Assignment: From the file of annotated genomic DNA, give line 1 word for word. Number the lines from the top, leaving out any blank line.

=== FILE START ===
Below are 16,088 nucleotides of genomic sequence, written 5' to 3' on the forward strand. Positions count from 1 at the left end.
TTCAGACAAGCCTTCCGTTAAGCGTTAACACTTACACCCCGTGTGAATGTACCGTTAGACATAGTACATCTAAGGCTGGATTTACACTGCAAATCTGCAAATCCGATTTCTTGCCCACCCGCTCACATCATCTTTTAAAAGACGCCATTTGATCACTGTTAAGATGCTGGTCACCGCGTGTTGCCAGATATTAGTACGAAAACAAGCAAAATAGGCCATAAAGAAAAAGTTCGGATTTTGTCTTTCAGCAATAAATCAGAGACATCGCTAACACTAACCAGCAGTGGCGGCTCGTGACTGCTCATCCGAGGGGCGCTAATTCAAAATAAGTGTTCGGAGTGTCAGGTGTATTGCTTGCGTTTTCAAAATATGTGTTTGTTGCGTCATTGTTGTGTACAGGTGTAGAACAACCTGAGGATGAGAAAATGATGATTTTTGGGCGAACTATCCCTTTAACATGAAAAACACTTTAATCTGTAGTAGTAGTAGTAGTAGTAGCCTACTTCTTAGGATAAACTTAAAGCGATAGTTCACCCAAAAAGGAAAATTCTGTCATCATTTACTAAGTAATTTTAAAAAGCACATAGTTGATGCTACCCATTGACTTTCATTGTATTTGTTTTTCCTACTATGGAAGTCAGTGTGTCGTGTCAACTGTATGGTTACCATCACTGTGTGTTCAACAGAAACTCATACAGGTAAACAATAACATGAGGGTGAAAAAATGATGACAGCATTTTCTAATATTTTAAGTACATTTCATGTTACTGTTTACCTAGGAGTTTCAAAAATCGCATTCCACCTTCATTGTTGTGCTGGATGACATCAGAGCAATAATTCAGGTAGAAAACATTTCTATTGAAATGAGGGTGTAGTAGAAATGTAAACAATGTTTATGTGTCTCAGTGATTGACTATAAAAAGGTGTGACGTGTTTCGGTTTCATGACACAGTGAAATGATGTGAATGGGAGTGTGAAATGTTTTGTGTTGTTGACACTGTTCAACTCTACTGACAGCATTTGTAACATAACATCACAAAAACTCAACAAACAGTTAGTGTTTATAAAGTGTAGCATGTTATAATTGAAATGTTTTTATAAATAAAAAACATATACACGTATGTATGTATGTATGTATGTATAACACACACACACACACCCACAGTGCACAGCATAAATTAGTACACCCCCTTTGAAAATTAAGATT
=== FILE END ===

Below are 16,088 nucleotides of genomic sequence, written 5' to 3' on the forward strand. Positions count from 1 at the left end.